When I was a kid, we used to “take a drive” and go out exploring with my parents. I always enjoyed these adventures, and now I like to do the same thing with my kids. We are down near Vancouver this weekend visiting my parents, and today we all went for a drive into rural Clark County to check out a couple of waterfalls.
Lucia Falls was our first stop.
This is a county park, and there is ample free parking off of Lucia Falls Road. A gentle path takes you down to see the waterfalls.
The East Fork of the Lewis River gets funneled into narrow channels that surge and fall through ancient lava rock.
There are a couple of overlooks and you can scramble down onto the rocks, but use caution, especially with children, and stay away from the water’s edge. A fall here could be fatal. We went out as far as we felt safe, and noticed many types of native wildflowers in the forest and on the rocks.
A path makes a one mile loop along the forest near the river. We didn’t go that far, saving that trip for another day.
We continued driving a few more miles up the road to the first parking area for Moulton Falls. There is a nice little spot with a couple more overlooks and a few picnic tables.
You can climb down on the rocks here, too; again, use caution and discretion and keep a tight hand on youngsters near the water. It’s really neat to see the river narrow to a tight gorge and rush through the lava, which has been carved over the centuries to make interesting eddies and rapids. We walked along the side of the road, following the path over a small bridge and along the side of the river, where we took advantage of the bathroom facilities.
(There are no bathrooms at either the lower or upper parking areas; rather they are down near the river for use by swimmers and folks enjoying the river.) We were surprised to see bats roosting inside the bathrooms – they were so cute up there on the beams. Seems like kind of a noisy place to roost.
We got our gear ready to hike the trail that goes along the south side of the river to another trailhead back down to the west. Papa would drive down and meet us there at the end.
But when we crossed over the beautiful arch bridge high above the river, we saw a sign blocking the trail, saying it was closed for repairs. Not knowing what kind of issues had closed the trail, we didn’t want to chance it and take the kids on the hike, and rushed back down to the parking lot to tell Papa we couldn’t go. Alas! He was already gone. We couldn’t reach him on his cell phone. So we made the decision that Daddy would walk back down the road to the other trailhead while the kids and Grandma and I stayed in the parking lot. We spent an hour there waiting for our hero, Daddy, to come back with Papa. We observed the birds and plants, and we even saw a bald eagle fly up the river.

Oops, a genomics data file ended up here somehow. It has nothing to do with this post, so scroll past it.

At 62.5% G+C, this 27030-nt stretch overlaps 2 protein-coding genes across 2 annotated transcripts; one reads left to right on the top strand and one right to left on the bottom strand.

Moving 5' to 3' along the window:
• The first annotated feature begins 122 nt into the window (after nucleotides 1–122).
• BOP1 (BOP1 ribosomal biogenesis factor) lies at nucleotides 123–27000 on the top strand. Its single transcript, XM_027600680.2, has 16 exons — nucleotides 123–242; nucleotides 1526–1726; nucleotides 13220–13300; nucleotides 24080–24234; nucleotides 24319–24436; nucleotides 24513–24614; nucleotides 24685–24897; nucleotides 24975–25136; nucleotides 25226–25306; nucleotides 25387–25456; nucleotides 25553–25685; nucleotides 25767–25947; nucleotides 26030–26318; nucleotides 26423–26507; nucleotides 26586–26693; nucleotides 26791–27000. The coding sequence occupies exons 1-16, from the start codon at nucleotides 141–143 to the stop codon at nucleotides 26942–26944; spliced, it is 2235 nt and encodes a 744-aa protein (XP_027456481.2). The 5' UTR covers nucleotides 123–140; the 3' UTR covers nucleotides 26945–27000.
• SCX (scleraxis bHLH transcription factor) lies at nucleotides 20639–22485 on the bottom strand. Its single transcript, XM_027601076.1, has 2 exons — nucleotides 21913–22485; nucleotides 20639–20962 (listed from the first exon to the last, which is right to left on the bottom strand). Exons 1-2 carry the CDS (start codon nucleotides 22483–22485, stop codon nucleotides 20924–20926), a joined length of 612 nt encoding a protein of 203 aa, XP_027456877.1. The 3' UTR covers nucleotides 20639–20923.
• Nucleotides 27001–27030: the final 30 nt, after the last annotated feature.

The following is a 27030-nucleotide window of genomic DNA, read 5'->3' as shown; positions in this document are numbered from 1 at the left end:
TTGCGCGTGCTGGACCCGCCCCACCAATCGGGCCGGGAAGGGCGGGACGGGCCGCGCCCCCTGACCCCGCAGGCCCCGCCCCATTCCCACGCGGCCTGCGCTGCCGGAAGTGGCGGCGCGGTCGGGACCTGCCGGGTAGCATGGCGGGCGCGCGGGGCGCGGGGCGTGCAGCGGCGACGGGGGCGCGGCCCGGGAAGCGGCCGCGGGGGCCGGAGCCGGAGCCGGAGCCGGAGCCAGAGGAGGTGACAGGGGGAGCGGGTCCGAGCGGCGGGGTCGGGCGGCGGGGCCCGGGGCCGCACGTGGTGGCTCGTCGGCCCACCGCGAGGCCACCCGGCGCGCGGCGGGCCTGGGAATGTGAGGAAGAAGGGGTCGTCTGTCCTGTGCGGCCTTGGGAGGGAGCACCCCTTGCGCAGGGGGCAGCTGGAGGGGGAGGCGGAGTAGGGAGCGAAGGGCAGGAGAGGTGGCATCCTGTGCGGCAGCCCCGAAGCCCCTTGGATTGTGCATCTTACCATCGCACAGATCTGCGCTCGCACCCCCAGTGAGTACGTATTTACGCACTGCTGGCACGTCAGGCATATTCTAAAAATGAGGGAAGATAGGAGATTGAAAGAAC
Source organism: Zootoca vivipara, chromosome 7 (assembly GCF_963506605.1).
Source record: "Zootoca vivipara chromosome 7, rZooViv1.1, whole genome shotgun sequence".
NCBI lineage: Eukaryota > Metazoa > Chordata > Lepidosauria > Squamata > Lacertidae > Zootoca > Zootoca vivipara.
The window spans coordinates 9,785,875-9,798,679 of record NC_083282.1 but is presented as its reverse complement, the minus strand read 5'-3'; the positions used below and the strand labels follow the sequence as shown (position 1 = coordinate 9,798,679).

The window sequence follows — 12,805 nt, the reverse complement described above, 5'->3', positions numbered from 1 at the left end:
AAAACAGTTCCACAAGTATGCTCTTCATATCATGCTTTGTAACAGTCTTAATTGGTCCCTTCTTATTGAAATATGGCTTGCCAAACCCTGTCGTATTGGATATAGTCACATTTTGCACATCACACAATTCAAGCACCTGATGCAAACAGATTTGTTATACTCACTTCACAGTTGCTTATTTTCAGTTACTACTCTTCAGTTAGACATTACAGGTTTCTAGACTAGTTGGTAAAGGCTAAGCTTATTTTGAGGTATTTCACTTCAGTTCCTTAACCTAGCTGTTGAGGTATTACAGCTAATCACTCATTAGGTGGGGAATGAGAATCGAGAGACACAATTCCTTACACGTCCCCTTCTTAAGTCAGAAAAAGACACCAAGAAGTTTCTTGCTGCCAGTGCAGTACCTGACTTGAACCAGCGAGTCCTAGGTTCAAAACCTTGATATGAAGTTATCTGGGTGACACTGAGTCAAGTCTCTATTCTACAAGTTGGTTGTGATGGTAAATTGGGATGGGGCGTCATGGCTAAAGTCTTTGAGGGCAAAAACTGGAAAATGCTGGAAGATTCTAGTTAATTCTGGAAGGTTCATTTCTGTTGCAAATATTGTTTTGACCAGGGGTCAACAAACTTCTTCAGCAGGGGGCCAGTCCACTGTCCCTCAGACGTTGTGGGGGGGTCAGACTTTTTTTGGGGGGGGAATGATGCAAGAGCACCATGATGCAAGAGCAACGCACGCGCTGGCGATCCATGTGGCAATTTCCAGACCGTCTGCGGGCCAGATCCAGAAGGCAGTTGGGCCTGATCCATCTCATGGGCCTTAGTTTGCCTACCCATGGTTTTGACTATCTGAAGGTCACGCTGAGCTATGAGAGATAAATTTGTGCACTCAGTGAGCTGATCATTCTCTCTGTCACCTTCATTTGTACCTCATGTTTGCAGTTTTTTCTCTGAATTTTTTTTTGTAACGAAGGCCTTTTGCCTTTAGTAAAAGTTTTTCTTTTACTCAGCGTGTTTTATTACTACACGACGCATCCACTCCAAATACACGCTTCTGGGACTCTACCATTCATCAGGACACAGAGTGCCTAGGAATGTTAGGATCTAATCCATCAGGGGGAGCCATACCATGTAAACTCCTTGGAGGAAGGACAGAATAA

But it was an anticlimactic end to the outing. When Papa got back, he said there was no sign on the other end, and folks were coming through from our direction, so whatever had “closed” the trail couldn’t have been too serious. What a bummer.
Sometimes you have trips that just don’t work out for whatever reason. We figured it just wasn’t meant to be today. We definitely want to go back another time and try the trail; it is such a beautiful area. It feels very rustic and like deep, wild forest, even though it’s only a few miles away from urban areas. We enjoyed exploring and spending time with my folks.
A few notes on these locations: Swimming and fishing are not allowed at Lucia Falls.
They have protected that area for spawning salmon to not be disturbed. You may not swim or fish from the lower parking area of Moulton Falls, either, but swimming is allowed up the road near the restroom area. Use caution, as the rapids could sweep people down and over the falls, but in the summer months the water is lower and there are some safer places for youngsters to wade. If the first parking area is full for Moulton Falls, you can continue on up the road, taking a right at the first junction, to an overflow parking area just up the hill, and walk a short, easy trail to the river. It’s a popular place for the locals.